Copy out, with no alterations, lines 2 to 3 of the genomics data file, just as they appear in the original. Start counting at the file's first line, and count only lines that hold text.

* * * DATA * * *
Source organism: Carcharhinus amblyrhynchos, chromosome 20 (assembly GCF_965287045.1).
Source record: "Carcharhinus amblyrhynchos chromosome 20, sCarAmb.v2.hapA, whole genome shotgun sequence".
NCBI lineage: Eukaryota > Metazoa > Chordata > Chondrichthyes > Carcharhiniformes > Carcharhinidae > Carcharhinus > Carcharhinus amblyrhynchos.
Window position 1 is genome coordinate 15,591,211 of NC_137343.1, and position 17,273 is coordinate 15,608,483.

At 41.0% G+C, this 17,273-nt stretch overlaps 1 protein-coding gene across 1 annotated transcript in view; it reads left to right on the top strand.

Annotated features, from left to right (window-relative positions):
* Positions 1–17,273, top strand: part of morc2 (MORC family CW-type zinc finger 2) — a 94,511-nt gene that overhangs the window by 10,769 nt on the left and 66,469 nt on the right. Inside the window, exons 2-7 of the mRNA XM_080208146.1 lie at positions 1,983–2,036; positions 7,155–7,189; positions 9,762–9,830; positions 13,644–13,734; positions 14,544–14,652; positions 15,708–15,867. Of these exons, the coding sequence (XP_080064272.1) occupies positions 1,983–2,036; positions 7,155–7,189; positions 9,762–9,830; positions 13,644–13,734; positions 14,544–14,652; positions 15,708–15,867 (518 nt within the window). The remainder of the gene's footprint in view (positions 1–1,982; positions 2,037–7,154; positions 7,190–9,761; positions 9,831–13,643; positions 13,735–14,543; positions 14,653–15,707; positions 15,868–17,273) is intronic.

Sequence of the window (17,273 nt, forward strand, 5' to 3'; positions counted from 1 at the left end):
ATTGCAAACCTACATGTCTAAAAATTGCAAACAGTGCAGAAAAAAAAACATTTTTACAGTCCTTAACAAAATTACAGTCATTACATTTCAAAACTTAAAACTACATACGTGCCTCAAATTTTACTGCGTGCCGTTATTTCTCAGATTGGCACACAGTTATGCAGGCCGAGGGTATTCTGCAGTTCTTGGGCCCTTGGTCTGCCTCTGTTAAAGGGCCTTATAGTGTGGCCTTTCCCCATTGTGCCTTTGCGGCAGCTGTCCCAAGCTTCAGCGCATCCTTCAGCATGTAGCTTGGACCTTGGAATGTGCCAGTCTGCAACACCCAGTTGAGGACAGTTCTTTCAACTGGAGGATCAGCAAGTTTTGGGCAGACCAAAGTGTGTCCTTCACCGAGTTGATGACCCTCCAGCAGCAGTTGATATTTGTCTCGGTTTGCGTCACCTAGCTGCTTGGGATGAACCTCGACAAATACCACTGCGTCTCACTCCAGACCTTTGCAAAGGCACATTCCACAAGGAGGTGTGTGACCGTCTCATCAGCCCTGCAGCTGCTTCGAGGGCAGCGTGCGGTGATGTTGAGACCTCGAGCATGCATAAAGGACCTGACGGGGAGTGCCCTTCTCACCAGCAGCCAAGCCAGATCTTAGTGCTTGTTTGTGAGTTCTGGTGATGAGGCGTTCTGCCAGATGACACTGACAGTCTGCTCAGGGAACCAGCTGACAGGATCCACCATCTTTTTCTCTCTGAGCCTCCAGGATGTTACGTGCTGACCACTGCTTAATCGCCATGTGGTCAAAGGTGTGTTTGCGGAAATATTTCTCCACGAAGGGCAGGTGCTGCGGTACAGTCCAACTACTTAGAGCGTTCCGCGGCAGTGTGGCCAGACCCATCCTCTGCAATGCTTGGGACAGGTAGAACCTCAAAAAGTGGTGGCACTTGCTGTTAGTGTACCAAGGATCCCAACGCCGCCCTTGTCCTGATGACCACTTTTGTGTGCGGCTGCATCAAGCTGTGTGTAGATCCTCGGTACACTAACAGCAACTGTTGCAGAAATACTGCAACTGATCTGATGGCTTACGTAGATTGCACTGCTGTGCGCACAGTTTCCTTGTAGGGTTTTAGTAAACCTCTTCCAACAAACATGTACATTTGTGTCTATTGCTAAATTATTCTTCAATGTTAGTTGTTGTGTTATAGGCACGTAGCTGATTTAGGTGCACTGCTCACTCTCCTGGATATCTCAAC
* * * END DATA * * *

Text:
Source record: "Carcharhinus amblyrhynchos chromosome 20, sCarAmb.v2.hapA, whole genome shotgun sequence".
NCBI lineage: Eukaryota > Metazoa > Chordata > Chondrichthyes > Carcharhiniformes > Carcharhinidae > Carcharhinus > Carcharhinus amblyrhynchos.